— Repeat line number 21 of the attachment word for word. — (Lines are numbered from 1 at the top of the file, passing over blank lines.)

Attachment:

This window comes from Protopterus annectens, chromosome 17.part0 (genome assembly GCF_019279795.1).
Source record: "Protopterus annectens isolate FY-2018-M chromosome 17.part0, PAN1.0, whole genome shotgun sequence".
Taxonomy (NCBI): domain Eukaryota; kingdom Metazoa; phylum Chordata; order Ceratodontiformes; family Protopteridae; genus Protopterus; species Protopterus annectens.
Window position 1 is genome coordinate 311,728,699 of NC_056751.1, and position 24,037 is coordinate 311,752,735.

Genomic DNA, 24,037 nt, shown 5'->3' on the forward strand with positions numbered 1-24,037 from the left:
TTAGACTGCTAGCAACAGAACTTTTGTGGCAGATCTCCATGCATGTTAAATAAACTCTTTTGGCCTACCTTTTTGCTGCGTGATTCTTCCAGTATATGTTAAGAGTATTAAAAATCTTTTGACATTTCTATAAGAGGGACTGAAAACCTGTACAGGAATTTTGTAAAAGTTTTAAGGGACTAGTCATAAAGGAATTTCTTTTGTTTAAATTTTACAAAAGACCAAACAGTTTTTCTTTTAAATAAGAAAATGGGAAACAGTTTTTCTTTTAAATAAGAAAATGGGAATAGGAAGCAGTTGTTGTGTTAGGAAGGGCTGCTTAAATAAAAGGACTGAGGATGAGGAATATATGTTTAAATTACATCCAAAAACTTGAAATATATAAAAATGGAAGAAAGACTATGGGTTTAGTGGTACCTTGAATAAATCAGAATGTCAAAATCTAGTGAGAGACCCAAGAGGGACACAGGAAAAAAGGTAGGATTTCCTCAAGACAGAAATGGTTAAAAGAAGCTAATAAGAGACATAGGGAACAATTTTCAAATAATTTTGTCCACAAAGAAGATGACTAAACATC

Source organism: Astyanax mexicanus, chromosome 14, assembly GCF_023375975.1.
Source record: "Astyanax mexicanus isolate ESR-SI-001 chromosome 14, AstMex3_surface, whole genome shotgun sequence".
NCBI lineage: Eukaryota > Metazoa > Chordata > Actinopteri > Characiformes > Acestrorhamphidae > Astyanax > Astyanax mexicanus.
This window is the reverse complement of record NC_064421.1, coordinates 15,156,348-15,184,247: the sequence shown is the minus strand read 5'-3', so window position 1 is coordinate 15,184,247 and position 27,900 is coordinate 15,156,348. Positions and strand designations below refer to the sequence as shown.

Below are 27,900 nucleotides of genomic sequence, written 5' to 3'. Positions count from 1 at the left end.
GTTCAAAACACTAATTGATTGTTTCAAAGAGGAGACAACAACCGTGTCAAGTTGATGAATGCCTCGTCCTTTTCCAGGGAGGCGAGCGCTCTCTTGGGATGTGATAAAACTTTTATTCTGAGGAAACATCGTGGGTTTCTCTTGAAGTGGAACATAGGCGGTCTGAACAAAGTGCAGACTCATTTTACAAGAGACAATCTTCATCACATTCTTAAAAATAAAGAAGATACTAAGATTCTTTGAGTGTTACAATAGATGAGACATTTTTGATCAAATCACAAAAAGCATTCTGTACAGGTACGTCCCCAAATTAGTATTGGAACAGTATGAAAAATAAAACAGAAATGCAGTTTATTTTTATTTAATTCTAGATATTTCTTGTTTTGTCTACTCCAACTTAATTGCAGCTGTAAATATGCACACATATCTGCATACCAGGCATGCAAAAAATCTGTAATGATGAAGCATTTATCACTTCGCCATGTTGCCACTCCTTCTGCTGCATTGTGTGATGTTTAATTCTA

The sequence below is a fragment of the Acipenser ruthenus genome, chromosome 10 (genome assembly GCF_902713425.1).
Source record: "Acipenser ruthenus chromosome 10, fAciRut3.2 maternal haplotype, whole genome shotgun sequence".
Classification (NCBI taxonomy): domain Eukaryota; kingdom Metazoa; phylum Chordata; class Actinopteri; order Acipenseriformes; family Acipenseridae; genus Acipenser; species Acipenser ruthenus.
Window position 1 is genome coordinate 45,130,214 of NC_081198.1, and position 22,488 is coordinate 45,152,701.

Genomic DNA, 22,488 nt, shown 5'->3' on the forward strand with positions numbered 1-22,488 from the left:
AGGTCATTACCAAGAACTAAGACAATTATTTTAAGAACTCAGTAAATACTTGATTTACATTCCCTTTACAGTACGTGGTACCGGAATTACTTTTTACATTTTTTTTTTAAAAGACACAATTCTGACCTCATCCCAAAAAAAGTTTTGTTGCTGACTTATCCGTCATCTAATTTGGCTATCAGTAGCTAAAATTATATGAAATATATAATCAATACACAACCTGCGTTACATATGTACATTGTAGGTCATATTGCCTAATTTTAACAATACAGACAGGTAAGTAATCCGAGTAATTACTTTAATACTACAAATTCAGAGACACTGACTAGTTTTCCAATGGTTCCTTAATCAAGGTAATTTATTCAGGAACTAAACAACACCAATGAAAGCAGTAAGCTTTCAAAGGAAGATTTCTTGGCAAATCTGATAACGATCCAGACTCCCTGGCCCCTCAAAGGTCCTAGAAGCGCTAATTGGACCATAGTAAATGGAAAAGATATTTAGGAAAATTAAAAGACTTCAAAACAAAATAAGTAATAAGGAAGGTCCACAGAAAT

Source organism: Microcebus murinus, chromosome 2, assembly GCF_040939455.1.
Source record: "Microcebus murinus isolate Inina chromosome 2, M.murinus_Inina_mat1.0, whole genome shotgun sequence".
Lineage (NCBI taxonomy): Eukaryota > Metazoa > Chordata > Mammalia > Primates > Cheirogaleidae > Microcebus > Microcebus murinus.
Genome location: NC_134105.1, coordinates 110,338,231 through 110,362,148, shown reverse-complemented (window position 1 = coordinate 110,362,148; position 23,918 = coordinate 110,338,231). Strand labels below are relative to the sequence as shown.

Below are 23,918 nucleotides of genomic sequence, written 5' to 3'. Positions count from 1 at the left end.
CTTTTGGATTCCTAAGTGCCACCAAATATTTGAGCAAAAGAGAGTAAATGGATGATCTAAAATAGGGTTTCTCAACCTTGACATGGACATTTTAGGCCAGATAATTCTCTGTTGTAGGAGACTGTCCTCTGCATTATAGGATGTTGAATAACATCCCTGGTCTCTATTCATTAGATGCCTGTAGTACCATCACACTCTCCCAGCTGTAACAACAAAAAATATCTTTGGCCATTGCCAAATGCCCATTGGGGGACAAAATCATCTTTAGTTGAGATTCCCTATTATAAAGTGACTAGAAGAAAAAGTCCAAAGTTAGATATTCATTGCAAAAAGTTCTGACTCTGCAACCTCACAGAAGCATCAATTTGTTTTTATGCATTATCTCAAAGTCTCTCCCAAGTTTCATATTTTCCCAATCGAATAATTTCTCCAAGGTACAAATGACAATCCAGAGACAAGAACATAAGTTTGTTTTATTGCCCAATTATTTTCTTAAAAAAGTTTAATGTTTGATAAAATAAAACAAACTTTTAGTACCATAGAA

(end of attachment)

Lineage (NCBI taxonomy): Eukaryota > Metazoa > Chordata > Mammalia > Primates > Cheirogaleidae > Microcebus > Microcebus murinus.